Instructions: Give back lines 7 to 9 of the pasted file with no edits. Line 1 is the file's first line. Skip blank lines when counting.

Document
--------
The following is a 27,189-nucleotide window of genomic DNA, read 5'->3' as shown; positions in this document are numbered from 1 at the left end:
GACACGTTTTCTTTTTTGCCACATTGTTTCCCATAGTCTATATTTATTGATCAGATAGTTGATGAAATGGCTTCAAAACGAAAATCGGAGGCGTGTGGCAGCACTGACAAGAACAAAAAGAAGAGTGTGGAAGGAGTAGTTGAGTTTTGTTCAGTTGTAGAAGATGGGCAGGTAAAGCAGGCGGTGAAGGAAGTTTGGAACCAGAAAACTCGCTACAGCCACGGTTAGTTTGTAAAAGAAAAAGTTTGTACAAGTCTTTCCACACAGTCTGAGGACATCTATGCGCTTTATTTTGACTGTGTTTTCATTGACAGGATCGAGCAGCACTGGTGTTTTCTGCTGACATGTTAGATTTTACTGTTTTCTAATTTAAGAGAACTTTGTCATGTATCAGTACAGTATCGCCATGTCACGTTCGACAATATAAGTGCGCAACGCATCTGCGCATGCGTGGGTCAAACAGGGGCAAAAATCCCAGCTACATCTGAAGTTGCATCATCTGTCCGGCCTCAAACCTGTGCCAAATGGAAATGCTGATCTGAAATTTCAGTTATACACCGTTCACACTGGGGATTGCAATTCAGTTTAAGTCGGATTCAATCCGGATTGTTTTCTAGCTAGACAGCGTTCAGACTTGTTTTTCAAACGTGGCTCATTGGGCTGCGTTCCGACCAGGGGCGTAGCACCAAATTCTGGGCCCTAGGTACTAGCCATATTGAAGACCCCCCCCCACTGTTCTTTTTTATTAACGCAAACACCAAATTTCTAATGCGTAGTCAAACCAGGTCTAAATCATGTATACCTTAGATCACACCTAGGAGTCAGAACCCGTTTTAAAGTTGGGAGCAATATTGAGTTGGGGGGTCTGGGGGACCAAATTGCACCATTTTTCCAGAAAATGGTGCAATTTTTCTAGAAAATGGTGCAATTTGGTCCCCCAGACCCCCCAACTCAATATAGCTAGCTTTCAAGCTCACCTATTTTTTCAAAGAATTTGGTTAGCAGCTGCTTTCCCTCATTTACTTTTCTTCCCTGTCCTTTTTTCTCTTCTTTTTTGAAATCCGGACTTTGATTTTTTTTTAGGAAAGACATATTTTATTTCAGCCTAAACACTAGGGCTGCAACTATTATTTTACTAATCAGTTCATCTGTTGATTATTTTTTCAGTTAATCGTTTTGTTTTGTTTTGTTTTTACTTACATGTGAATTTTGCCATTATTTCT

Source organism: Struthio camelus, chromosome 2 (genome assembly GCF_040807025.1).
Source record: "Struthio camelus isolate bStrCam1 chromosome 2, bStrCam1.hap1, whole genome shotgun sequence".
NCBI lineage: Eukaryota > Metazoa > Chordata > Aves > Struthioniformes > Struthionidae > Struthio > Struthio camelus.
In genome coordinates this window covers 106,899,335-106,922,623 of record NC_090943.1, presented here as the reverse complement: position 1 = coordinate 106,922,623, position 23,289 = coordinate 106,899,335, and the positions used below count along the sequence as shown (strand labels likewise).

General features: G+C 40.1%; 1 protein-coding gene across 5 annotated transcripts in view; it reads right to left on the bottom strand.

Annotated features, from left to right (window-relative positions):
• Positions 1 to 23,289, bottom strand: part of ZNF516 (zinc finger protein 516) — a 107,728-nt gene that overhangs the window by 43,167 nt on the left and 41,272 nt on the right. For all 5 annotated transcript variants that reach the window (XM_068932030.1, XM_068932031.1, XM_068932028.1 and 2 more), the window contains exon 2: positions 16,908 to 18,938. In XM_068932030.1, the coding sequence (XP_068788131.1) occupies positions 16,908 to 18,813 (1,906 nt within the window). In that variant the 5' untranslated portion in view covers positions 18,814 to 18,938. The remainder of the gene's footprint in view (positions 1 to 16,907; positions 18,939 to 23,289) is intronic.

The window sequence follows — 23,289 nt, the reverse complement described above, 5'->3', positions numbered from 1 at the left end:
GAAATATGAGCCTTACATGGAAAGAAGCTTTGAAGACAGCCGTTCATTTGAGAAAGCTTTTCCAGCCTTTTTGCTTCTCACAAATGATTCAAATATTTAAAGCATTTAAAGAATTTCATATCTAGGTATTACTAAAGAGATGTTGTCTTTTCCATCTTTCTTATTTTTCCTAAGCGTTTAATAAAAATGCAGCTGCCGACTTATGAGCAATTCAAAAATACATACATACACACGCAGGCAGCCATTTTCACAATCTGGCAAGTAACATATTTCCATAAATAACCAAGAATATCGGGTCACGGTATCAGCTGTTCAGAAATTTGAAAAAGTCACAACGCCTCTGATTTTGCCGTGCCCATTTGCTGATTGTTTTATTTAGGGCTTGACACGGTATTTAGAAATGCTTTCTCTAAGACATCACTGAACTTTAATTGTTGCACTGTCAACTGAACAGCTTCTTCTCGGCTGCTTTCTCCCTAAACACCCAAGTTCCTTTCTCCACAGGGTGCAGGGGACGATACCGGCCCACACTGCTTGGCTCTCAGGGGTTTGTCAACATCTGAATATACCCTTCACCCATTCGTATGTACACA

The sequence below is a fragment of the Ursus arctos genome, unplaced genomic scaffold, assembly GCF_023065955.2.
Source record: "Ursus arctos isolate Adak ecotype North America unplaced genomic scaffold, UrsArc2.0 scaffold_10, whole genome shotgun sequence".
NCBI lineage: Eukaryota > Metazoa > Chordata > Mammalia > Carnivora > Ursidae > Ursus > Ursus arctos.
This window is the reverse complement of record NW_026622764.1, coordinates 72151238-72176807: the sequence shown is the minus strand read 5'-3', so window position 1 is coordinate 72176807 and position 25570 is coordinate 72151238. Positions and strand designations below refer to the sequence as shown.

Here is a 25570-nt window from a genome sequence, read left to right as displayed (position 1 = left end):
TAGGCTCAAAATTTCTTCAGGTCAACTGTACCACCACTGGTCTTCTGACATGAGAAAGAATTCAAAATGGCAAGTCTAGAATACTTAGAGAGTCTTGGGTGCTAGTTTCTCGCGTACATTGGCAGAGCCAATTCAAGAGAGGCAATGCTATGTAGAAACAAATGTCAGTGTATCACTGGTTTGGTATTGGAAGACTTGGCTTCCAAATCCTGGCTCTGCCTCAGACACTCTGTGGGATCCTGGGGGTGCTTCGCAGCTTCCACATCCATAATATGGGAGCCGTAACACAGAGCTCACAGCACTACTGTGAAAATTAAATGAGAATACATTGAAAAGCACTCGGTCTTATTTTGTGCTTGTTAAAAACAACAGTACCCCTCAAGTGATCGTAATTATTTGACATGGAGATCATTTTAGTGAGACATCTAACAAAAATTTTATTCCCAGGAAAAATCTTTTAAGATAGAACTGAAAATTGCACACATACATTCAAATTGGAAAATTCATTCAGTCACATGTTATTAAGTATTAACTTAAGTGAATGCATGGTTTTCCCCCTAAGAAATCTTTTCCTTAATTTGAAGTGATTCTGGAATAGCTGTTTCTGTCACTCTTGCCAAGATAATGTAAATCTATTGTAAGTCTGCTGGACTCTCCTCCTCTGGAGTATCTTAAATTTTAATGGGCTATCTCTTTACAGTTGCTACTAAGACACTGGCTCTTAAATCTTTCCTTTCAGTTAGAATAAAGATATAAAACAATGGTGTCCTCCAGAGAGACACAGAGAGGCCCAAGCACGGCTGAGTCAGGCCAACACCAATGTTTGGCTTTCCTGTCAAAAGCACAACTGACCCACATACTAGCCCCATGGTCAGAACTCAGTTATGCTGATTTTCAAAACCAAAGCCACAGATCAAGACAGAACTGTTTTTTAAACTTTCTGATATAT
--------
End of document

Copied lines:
General features: G+C 40.1%; 1 protein-coding gene across 5 annotated transcripts in view; it reads right to left on the bottom strand.

Annotated features, from left to right (window-relative positions):
• Positions 1 to 23,289, bottom strand: part of ZNF516 (zinc finger protein 516) — a 107,728-nt gene that overhangs the window by 43,167 nt on the left and 41,272 nt on the right. For all 5 annotated transcript variants that reach the window (XM_068932030.1, XM_068932031.1, XM_068932028.1 and 2 more), the window contains exon 2: positions 16,908 to 18,938. In XM_068932030.1, the coding sequence (XP_068788131.1) occupies positions 16,908 to 18,813 (1,906 nt within the window). In that variant the 5' untranslated portion in view covers positions 18,814 to 18,938. The remainder of the gene's footprint in view (positions 1 to 16,907; positions 18,939 to 23,289) is intronic.